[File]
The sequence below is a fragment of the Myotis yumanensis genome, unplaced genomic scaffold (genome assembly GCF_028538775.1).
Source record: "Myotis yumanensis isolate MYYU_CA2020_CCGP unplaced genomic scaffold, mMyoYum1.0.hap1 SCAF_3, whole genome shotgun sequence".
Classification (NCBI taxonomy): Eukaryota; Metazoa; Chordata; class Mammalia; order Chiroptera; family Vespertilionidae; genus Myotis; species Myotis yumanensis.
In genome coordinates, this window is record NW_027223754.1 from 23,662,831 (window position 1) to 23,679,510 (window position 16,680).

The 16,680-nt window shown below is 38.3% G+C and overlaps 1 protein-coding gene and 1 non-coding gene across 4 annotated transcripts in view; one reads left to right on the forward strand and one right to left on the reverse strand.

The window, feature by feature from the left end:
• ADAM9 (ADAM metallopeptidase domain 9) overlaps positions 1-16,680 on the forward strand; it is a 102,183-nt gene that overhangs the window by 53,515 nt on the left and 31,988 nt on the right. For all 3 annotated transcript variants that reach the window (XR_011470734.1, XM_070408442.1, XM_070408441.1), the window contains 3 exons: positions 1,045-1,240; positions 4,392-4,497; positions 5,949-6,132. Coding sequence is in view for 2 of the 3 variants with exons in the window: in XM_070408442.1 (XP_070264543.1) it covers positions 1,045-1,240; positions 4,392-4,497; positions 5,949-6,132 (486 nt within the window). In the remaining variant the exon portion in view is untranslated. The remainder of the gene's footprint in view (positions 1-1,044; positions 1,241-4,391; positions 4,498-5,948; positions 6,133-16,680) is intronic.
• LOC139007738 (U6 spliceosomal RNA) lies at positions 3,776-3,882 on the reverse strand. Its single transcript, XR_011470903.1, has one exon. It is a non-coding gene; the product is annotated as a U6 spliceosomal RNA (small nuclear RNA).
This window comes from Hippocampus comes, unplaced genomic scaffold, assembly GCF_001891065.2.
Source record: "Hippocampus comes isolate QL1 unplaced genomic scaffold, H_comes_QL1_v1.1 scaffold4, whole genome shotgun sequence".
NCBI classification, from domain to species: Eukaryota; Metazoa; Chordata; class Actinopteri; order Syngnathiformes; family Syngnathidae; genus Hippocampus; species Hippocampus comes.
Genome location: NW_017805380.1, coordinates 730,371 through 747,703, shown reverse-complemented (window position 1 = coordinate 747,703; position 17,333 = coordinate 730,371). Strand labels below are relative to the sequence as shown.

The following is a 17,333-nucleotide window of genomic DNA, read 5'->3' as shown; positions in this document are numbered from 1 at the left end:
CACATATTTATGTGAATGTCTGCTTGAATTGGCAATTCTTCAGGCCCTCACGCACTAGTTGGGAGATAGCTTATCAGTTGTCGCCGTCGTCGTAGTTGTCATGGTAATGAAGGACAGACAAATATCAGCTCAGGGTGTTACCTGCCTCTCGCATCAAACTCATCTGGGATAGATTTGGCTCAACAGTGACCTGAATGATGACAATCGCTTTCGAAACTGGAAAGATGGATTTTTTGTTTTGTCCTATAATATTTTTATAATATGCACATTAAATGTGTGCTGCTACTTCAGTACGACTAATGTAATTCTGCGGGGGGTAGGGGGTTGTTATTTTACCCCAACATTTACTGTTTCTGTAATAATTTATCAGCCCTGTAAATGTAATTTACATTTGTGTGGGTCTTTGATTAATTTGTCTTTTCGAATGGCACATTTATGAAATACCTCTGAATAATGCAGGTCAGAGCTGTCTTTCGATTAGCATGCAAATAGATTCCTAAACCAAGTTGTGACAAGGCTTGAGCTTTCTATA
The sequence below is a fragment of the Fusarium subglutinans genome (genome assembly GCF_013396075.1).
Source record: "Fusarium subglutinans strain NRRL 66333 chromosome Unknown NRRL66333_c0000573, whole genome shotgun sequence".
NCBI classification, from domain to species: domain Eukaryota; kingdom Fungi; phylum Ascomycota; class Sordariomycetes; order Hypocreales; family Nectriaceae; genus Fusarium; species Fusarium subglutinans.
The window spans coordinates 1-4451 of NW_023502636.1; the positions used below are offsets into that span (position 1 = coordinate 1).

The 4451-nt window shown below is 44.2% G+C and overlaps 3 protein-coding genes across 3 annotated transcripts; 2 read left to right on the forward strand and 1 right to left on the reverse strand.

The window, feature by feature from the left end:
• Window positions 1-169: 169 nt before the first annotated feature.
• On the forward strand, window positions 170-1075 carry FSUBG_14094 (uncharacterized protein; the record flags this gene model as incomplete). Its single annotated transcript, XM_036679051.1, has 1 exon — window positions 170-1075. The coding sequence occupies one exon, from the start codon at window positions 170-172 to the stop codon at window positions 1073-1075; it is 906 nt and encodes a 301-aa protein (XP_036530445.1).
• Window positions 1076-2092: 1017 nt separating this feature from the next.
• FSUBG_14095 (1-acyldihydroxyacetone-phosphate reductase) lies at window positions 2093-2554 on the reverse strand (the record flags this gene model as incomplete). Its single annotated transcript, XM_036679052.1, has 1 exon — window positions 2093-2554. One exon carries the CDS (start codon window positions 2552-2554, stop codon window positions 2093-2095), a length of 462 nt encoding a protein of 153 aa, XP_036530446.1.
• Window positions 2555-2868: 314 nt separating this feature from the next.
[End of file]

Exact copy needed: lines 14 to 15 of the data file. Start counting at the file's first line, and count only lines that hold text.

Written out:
CACATATTTATGTGAATGTCTGCTTGAATTGGCAATTCTTCAGGCCCTCACGCACTAGTTGGGAGATAGCTTATCAGTTGTCGCCGTCGTCGTAGTTGTCATGGTAATGAAGGACAGACAAATATCAGCTCAGGGTGTTACCTGCCTCTCGCATCAAACTCATCTGGGATAGATTTGGCTCAACAGTGACCTGAATGATGACAATCGCTTTCGAAACTGGAAAGATGGATTTTTTGTTTTGTCCTATAATATTTTTATAATATGCACATTAAATGTGTGCTGCTACTTCAGTACGACTAATGTAATTCTGCGGGGGGTAGGGGGTTGTTATTTTACCCCAACATTTACTGTTTCTGTAATAATTTATCAGCCCTGTAAATGTAATTTACATTTGTGTGGGTCTTTGATTAATTTGTCTTTTCGAATGGCACATTTATGAAATACCTCTGAATAATGCAGGTCAGAGCTGTCTTTCGATTAGCATGCAAATAGATTCCTAAACCAAGTTGTGACAAGGCTTGAGCTTTCTATA
The sequence below is a fragment of the Fusarium subglutinans genome (genome assembly GCF_013396075.1).